Member Review by Kristospherein on Jan 31, 2012
The place is a dated, concrete nightmare. It's the ACC so the on-court action and fans make the trip worthwhile but the state of the coliseum takes away from the atmosphere.
Member Review by JB on Oct 22, 2012
The rater is obviously a big east fan! The food options are plenty and they are awesome!! I really am curious as to what side of the bed this rater woke up on during his visit.
Member Review by oldskoolberk on Dec 31, 2014
While Georgia Tech isn't the same basketball program as they were 25 years ago when the "Thriller Dome," getting to a game here at McCamish is still a treat. The place is very nice now, upgraded to a good bit, and has a nice college basketball atmosphere. Even when I went to a non-conference game where most Tech fans and the cheerleaders had been to Miami for the Orange Bowl the day before, you still get a good basketball atmosphere. One can only imagine when Duke, Louisville, UNC, and Syracuse come to Atlanta.
FOOD: They must have pulled out the Zaxby's because it was Chick-Fil-A now. Strange because Zaxby's is still one of the sponsors for the Yellow Jackets. That said, the basic menu of dogs, nachos, and popcorn are all there. But at a relatively expensive price (most over $5).
ATMOSPHERE: It isn't a large venue by any means, but that is actually a great thing. The seats were fine as there were no sightline issues, and it just had a unique feel to the place from top to bottom.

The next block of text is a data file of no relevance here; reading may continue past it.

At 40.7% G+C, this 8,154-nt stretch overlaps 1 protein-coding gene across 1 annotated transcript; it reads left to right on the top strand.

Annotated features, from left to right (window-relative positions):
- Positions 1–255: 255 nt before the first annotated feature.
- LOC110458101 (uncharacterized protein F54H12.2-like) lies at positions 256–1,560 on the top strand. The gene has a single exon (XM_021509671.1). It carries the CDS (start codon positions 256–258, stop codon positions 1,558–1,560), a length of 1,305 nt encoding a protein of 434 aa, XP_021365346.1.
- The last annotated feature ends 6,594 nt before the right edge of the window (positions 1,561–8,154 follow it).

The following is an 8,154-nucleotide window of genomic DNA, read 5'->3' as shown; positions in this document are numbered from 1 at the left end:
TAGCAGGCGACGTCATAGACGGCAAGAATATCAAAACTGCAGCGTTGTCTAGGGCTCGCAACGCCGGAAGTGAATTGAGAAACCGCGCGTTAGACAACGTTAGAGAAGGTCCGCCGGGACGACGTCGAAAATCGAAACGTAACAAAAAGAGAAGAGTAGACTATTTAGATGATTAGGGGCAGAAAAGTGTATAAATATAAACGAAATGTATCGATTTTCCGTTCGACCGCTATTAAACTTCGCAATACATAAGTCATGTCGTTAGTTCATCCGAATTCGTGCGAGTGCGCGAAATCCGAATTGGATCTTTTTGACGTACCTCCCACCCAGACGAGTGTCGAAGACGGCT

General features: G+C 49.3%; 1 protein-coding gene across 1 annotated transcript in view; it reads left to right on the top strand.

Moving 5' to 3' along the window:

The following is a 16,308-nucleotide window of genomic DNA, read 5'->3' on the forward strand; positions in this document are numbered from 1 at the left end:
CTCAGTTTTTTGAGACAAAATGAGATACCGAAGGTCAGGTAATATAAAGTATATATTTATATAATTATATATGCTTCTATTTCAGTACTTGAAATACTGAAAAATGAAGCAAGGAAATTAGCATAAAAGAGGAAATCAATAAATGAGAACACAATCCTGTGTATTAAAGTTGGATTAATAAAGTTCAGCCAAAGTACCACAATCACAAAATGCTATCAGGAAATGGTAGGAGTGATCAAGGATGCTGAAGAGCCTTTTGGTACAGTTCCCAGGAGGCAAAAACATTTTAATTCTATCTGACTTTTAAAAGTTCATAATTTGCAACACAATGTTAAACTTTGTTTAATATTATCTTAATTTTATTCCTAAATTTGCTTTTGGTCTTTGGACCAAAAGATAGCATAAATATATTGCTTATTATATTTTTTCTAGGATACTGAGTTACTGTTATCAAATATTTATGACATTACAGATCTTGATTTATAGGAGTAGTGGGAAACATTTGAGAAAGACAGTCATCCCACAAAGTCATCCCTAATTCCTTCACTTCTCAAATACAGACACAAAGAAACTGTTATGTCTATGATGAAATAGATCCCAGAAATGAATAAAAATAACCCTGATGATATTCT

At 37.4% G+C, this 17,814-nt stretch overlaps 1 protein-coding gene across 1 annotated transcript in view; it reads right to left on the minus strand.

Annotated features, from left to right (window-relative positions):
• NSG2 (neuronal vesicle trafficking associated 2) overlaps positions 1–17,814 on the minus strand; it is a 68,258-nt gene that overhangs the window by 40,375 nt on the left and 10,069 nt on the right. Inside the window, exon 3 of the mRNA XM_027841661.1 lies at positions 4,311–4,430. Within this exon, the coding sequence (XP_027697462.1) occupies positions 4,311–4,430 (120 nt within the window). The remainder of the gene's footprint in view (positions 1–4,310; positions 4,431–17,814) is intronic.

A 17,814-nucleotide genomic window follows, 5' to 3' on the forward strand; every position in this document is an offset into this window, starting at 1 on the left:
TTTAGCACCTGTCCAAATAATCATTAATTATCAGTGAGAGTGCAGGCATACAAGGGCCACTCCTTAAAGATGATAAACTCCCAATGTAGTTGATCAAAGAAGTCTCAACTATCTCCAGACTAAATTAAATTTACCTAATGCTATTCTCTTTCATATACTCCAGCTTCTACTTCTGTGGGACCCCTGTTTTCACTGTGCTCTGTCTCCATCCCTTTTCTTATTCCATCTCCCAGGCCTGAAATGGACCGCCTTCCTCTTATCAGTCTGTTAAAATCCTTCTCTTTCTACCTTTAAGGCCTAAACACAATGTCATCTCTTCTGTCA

NEIGHBORHOOD: You are in a nicer area of Atlanta so you have some better options to eat before the game. The Varsity is a short drive from the campus and is a good spot before or after a game. Of course, you have some nicer sit-down restaurants as well.
FANS: I'm guessing a large portion of the base that go to Tech basketball games were down at the Orange Bowl in Miami for the Yellow Jackets/Mississippi State football game because it was half full at best. That said, the fans that were there were into the game and were pretty friendly.
ACCESS: Won't matter on which way you go on I-75 and fight the great Atlanta traffic in the evening, if you get off on North Avenue, you are right at the arena. That being said, finding a parking spot is not that easy. Anywhere near the arena is a permit only. So you will probably have to park on campus in a parking deck somewhere where it is a nice walk. And bring some money because it went up to $15 for parking.
ROI: Getting tickets to a Tech game that is non-conference is easy to get for the most part unless a power conference school is visiting, then it creeps up a bit. Most non-conference games are $10. The regular conference games, range from $45, which I guess isn't too bad given it is ACC basketball. Food prices are a little high for my liking at a college game, and souvenirs are on par, so overall you get what you paid for, and that is fine.
EXTRAS: The cleanliness, the layout of the place, and the history that is a nice one for Georgia Tech really put this place as a must-see for a college basketball fan.
61 North Avenue Northwest
Atlanta, GA 30308
848 Peachtree Street, NE
Atlanta, GA 30308